Hooked on Tanning: Why You Shouldn’t Start

By Arianne S. Kourosh, MD, and Heidi Jacobe, MD, MSCS

Decades of research and hundreds of thousands of skin cancer-related deaths have demonstrated that there is no such thing as a “healthy tan.” Despite increased public awareness of the link between skin cancer and ultraviolet radiation (UV) from both the sun and tanning beds, relatively few tanners have converted to non-UV options. Nor has the increasing number of sunless tanning products available significantly reduced UV tanning. Why not? A growing body of research indicates that for frequent tanners, a direct effect on mood may be motivating many people to lie in the sun or in a tanning bed. As with people who need a drink or a cigarette, some tanners’ feelings of elation and relief may eclipse their awareness of the threat of skin cancer and premature skin aging.1 This research raises the question: are the effects of tanning more than skin deep?


In the US, where the lifetime risk of developing invasive melanoma has risen to 1 in 51.2 Despite recent efforts to educate the public and limit young peoples’ access to indoor tanning facilities, sunbathing and indoor tanning have not significantly decreased.

Indoor tanners display a high level of knowledge about the risks of UV exposure, but this awareness does not alter tanning behavior, especially for those in their teens and twenties.3, 4,5,6 Even among melanoma-prone families, 35 percent of young adults have reported using tanning beds.7 By persisting in such behavior, tanners resemble persons with substance dependence disorders.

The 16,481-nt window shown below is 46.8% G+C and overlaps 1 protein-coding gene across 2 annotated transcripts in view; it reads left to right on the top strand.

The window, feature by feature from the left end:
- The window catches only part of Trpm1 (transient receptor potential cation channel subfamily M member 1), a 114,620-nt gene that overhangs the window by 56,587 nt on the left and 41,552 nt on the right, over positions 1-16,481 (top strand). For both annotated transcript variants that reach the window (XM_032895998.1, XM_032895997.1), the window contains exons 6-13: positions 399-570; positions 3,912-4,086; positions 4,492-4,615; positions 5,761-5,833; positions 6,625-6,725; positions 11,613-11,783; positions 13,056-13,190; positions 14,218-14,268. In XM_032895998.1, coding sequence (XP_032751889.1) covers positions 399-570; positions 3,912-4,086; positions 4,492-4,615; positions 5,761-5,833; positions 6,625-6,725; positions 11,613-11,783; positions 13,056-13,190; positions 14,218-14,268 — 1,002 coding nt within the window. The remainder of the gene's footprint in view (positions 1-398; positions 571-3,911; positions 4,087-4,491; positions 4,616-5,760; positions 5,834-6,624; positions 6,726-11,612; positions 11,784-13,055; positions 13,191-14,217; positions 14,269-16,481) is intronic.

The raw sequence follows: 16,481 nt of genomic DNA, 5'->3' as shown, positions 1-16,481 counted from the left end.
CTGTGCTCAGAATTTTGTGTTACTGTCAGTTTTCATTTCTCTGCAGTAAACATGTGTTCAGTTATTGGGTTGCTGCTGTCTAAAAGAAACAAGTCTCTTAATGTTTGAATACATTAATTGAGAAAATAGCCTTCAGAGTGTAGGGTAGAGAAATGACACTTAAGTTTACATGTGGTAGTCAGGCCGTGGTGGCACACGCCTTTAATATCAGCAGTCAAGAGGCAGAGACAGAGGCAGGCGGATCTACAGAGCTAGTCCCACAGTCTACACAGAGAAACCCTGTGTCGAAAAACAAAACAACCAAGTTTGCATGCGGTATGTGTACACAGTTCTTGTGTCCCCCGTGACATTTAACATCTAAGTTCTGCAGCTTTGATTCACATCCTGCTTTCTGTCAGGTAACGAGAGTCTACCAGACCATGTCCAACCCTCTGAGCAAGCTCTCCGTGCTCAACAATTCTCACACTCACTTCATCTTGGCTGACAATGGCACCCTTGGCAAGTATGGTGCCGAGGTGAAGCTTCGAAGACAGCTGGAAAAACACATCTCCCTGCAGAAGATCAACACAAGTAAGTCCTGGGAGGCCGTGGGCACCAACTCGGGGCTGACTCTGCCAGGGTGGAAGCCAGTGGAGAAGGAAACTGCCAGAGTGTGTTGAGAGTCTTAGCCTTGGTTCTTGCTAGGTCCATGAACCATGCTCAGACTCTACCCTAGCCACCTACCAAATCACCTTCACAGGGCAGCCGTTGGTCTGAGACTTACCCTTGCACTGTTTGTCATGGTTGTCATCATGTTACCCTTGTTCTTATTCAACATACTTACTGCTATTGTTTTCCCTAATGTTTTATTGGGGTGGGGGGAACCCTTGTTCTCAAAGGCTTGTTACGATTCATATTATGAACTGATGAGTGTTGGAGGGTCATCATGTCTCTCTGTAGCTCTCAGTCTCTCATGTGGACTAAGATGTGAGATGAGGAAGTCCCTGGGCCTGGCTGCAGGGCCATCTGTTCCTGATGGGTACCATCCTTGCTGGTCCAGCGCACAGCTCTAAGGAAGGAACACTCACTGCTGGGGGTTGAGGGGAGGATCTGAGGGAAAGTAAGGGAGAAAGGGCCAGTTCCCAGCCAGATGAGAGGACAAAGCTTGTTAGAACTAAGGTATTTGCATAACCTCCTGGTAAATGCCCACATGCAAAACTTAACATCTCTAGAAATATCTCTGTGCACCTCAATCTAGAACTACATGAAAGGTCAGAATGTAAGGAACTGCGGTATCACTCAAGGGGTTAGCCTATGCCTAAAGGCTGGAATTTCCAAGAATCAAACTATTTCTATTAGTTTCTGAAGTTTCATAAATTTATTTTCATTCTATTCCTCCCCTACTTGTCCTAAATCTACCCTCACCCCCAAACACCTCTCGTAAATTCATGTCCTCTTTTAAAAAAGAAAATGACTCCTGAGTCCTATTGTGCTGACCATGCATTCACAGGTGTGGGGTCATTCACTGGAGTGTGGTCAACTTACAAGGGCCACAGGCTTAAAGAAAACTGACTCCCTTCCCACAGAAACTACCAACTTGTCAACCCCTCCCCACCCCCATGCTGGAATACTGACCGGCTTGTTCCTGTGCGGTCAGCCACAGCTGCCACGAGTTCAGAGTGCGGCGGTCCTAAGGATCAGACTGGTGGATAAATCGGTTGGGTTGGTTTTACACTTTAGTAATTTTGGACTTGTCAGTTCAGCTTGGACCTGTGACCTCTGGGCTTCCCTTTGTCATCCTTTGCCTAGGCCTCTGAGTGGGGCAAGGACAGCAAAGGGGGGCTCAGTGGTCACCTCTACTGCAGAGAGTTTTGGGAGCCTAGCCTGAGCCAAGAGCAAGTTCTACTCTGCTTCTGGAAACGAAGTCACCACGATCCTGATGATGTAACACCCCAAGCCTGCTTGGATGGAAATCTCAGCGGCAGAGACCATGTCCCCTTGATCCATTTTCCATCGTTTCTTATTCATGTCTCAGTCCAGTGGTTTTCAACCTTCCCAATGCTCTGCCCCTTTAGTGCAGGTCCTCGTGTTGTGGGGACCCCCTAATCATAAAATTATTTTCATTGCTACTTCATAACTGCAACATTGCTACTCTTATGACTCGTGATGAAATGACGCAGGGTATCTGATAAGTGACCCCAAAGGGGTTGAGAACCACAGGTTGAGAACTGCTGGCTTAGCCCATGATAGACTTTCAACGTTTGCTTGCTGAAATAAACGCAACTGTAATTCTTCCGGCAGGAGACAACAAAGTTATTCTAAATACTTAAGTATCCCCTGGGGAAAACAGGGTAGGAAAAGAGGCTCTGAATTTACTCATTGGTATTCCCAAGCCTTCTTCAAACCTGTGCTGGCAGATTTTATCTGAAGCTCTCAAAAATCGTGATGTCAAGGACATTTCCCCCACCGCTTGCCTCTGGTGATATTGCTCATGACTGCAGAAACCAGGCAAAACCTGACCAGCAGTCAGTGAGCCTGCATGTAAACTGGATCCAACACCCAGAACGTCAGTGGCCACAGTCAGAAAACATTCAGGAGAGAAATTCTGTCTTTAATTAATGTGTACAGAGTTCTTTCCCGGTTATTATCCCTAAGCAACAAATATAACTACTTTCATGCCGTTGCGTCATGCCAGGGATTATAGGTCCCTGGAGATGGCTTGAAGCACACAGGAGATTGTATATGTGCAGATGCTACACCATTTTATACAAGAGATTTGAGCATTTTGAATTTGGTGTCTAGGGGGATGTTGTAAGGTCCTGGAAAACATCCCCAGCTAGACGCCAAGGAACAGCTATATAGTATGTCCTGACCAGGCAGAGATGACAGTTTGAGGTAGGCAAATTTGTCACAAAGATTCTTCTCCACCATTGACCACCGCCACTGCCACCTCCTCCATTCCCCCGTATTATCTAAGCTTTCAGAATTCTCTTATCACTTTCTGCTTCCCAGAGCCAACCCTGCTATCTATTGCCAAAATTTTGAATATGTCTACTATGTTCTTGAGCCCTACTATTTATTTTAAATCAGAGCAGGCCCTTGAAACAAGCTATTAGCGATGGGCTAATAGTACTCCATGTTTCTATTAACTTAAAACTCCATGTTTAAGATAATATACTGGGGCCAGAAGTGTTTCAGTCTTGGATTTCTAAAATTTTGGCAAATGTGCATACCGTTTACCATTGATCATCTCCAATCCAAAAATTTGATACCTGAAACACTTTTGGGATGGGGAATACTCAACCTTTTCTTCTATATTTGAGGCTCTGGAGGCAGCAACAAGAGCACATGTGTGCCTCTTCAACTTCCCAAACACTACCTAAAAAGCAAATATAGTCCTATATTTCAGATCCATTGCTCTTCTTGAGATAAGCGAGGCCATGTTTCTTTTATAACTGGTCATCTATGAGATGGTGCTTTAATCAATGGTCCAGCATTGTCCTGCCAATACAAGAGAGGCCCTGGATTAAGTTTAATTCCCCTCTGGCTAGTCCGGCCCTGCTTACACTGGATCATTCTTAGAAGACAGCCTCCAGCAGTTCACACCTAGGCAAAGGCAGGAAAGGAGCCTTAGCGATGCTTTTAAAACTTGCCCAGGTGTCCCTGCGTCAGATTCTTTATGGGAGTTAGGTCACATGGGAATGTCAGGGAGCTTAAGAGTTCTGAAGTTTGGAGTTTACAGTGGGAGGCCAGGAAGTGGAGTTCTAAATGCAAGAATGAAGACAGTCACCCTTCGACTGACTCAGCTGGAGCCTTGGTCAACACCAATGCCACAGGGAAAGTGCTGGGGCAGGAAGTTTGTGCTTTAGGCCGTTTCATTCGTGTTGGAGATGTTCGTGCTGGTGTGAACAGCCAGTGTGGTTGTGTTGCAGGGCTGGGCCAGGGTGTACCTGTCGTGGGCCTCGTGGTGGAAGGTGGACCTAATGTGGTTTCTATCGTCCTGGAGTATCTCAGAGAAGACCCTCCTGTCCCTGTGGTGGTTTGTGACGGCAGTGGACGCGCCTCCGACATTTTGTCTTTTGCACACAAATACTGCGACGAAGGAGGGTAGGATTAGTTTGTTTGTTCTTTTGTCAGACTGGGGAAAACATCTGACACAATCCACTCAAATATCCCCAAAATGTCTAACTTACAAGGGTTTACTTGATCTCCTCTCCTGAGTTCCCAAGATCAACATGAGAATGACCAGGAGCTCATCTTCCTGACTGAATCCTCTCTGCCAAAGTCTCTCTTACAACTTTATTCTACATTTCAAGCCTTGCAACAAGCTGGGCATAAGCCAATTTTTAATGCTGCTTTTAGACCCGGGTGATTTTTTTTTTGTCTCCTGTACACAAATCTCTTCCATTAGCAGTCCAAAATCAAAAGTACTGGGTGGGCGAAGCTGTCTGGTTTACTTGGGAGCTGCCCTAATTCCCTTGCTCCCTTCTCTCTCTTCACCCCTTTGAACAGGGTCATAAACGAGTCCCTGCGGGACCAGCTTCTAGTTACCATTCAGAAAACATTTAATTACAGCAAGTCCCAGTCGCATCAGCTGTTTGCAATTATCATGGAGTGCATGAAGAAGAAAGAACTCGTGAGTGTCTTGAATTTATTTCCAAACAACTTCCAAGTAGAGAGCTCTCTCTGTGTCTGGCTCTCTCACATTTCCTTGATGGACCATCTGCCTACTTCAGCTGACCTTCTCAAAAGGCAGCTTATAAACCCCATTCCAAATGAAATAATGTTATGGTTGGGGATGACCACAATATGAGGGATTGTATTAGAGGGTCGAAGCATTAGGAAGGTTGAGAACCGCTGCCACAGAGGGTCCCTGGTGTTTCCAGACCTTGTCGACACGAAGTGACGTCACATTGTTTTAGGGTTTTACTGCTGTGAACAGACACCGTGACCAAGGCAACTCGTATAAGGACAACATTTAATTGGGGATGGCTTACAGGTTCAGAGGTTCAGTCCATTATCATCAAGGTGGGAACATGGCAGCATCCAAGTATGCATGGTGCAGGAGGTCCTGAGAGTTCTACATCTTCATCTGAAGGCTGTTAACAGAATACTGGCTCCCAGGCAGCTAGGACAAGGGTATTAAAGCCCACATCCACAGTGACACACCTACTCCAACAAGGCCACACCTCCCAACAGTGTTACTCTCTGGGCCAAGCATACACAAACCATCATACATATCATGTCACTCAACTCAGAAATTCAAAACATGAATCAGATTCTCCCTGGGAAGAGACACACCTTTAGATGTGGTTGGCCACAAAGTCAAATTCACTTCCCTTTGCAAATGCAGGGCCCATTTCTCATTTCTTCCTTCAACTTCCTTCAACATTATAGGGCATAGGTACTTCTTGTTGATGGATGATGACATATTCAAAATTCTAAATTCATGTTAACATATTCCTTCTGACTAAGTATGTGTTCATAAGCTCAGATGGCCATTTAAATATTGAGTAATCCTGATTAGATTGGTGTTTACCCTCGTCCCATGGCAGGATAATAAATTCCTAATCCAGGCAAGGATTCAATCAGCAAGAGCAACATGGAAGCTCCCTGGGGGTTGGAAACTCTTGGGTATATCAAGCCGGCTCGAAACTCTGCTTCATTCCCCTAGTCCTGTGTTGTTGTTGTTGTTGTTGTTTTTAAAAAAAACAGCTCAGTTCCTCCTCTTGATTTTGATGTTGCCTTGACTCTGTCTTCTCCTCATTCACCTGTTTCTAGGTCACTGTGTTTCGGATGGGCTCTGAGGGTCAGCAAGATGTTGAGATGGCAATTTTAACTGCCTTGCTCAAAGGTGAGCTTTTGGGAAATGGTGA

Researchers have developed criteria to diagnose UV light-related substance abuse based on the classic CAGE questionnaire and the American Psychiatric Association’s Diagnostic and Statistical Manual of Mental Disorders-IV (DSM-IV). CAGE was originally created to help identify alcohol abuse; it stands for Cut Down, Annoyed, Guilty, and Eye-opener. In studies, tanners were asked if they ever felt they needed to cut down on tanning; were annoyed by criticism about their tanning; felt guilty about tanning, or needed to tan first thing in the morning. In one investigation, 70 percent of frequent UV tanners met criteria for UV light substance abuse or dependence disorders.8 Subjects have reported missing events to tan, facing social or occupational consequences because of tanning, and continuing to tan despite awareness of its threat to their health.9, 10 As with other addictive behaviors (like smoking), the younger tanners are when behavior begins, and the more frequently they tan, the greater the likelihood of dependence.11, 12

There is also evidence that some frequent tanners are self-medicating underlying psychiatric disorders. Some researchers believe excessive tanning may be a form of body dysmorphic disorder (BDD), 13 with the skin being the subject of the disorder. (Body dysmorphic disorder is a “preoccupation with a specific body part and the belief that this body part is deformed or defective. The preoccupation causes distress or significant impairment in functioning.”14) Repeated or excessive plastic surgery, for example, is a symptom of BDD.